Bachpan wala gaon vaapis chahta tha (I wanted the village of my childhood back),” he says with a smile. Popatrao Pawar, 52, may not be a household name but he sure is a celebrity in his own right. The sarpanch of Hiware Bazaar village in Maharashtra’s Ahmednagar district has developed a model village equipped with not just basic amenities like water, electricity and education, but also one that is free of social evils and tuned into initiatives like family planning and HIV prevention. Pawar’s journey, however, has been long and fraught with challenges.
Back in 1989, the then 26-year-old Pawar had just returned home to Hiware Bazaar, having successfully completed his masters degree in commerce from Ahmednagar University. “When I got back, I was dismayed to see the state my village was in. Most of the families were below the poverty line and urban migration was a very big issue,” asserts Pawar.
Hiware Bazaar had always been a drought-prone village and the situation had worsened after the infamous drought of 1972. Barely 12 percent of the land was cultivable and the village would receive hardly 200-300 mm of rainfall. When Pawar returned, he was one of the most educated people from the village and was approached by members of the gram sabha to contest in the upcoming elections.
“I won the election and became the sarpanch,” he says. Putting his career ambitions on hold, Pawar’s first step was to build a proper school in the village, one that would offer education up to Class 10.
The existing school was only up to Class 4 and students who wanted to study beyond that would have go outside the village.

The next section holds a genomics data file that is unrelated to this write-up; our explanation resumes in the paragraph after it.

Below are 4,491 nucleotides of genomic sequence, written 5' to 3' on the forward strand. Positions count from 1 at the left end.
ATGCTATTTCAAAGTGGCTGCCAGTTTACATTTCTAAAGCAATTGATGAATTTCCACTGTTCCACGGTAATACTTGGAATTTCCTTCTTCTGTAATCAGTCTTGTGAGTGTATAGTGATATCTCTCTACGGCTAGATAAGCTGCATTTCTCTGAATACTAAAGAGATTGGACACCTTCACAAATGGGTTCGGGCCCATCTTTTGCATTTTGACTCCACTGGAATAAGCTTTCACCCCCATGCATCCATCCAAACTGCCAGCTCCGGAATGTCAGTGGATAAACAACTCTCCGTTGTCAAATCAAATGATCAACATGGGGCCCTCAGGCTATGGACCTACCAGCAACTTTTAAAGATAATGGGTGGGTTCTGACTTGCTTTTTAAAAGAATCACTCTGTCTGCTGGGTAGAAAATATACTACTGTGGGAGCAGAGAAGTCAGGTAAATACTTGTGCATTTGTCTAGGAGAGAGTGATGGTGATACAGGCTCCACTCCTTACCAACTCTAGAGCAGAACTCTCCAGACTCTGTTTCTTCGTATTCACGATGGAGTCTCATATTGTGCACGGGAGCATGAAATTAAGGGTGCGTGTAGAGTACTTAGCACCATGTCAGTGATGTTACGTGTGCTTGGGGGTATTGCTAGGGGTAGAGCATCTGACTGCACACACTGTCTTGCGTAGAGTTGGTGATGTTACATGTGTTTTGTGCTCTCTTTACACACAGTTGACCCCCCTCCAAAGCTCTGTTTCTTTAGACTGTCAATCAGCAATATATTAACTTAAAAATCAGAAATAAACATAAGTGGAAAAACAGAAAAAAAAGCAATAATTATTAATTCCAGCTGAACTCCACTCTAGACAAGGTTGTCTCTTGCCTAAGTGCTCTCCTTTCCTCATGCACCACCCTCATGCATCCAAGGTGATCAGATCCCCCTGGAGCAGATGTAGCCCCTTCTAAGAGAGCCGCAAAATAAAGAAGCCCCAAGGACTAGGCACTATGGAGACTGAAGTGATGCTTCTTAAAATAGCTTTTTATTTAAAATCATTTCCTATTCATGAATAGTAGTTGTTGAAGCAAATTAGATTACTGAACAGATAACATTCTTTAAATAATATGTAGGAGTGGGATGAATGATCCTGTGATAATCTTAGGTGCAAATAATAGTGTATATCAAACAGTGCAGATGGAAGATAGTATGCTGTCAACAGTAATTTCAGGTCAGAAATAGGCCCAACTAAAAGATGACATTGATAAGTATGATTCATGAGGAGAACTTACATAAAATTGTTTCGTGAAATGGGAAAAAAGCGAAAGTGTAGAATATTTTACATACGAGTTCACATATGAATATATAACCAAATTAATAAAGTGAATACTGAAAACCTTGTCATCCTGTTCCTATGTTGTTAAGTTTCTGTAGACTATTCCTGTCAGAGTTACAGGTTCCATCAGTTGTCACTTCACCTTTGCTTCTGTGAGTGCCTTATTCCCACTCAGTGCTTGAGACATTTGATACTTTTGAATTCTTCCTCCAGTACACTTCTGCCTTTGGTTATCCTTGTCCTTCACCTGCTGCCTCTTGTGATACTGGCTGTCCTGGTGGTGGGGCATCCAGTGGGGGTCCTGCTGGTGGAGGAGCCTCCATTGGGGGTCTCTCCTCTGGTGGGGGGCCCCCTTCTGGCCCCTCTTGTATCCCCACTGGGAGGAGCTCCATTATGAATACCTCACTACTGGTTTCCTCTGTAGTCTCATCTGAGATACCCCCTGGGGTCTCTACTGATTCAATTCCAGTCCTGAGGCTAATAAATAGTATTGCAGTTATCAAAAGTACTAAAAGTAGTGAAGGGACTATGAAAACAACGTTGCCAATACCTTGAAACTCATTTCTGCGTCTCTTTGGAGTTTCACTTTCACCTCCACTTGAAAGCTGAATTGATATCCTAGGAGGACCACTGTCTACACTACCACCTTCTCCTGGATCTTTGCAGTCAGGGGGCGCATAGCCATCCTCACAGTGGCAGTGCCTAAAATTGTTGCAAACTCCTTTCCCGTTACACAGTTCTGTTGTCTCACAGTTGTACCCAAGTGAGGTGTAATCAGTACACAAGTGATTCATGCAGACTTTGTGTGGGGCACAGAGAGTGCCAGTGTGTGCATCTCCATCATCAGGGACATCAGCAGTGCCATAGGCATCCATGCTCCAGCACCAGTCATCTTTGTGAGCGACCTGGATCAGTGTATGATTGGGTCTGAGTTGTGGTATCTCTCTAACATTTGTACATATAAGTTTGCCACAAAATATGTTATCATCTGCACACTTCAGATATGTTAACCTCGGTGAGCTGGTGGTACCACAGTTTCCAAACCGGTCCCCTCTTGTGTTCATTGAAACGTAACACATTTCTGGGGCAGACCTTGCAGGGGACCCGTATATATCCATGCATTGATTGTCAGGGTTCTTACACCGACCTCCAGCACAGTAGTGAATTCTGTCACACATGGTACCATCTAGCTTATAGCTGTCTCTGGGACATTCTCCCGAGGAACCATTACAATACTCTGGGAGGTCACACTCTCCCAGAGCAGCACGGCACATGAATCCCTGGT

Once that was done, Pawar made a priority list with other members of the village council. The aspirations were straightforward – drinking water, electricity, health and roads.
For water conservation, the panchayat constructed 40,000 contour trenches around the hills to conserve and recharge groundwater. “We redesigned cropping patterns to have more cash crops, and banned tube wells that would enable the exploitation of groundwater. Only open wells were allowed.”
Deforestation was banned and nearly 10 lakh trees were planted in the village. After the launch of the Adarsh gaon Yojana in 1995, Hiware Bazaar was selected as the village that could be developed as a model village in the taluka.
Once basic infrastructure was out of the way, Pawar swung into action to better the quality of life.
“We established health and animal centres and anganwadis. Everyone in the village is aware of the importance of family planning and all couples have to take a compulsory HIV test before marriage,” says Pawar.
He adds that there is no violence in the village and there are more female to male ratio is higher.
“We do not have a single political statue in the village and built a mosque with the village contributions for our fellow Muslim residents.”
After decades, Hiware Bazaar started witnessing a reverse migration. Families who had left the village came back to make the most of the prosperity.
Pawar, meanwhile, has no plans of slowing down. Executive president of the Adarsh Gaon Yojna, his mission now is to sustain the movement of development and make 100 other villages better.
“If urban migration continues, cities will collapse and so will dreams of ‘India Shining’.”